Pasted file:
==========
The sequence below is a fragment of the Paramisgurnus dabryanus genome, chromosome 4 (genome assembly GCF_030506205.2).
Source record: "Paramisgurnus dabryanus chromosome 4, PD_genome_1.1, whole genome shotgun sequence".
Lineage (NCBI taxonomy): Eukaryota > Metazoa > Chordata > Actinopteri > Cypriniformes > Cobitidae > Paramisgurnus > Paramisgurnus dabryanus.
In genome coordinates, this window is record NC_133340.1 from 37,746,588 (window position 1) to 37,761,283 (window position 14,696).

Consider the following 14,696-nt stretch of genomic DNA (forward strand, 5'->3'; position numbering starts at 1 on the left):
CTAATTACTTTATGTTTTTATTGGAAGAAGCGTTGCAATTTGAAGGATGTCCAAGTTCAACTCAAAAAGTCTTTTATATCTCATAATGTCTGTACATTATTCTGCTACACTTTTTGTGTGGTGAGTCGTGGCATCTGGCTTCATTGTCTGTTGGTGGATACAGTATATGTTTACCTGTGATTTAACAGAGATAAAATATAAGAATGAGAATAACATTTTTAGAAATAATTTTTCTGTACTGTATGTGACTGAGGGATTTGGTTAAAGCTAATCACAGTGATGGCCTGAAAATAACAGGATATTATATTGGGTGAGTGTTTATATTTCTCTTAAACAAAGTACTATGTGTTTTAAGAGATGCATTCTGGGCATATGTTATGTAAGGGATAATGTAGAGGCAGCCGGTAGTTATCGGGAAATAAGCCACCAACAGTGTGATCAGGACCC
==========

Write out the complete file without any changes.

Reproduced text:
The sequence below is a fragment of the Paramisgurnus dabryanus genome, chromosome 4 (genome assembly GCF_030506205.2).
Source record: "Paramisgurnus dabryanus chromosome 4, PD_genome_1.1, whole genome shotgun sequence".
Lineage (NCBI taxonomy): Eukaryota > Metazoa > Chordata > Actinopteri > Cypriniformes > Cobitidae > Paramisgurnus > Paramisgurnus dabryanus.
In genome coordinates, this window is record NC_133340.1 from 37,746,588 (window position 1) to 37,761,283 (window position 14,696).

Consider the following 14,696-nt stretch of genomic DNA (forward strand, 5'->3'; position numbering starts at 1 on the left):
CTAATTACTTTATGTTTTTATTGGAAGAAGCGTTGCAATTTGAAGGATGTCCAAGTTCAACTCAAAAAGTCTTTTATATCTCATAATGTCTGTACATTATTCTGCTACACTTTTTGTGTGGTGAGTCGTGGCATCTGGCTTCATTGTCTGTTGGTGGATACAGTATATGTTTACCTGTGATTTAACAGAGATAAAATATAAGAATGAGAATAACATTTTTAGAAATAATTTTTCTGTACTGTATGTGACTGAGGGATTTGGTTAAAGCTAATCACAGTGATGGCCTGAAAATAACAGGATATTATATTGGGTGAGTGTTTATATTTCTCTTAAACAAAGTACTATGTGTTTTAAGAGATGCATTCTGGGCATATGTTATGTAAGGGATAATGTAGAGGCAGCCGGTAGTTATCGGGAAATAAGCCACCAACAGTGTGATCAGGACCC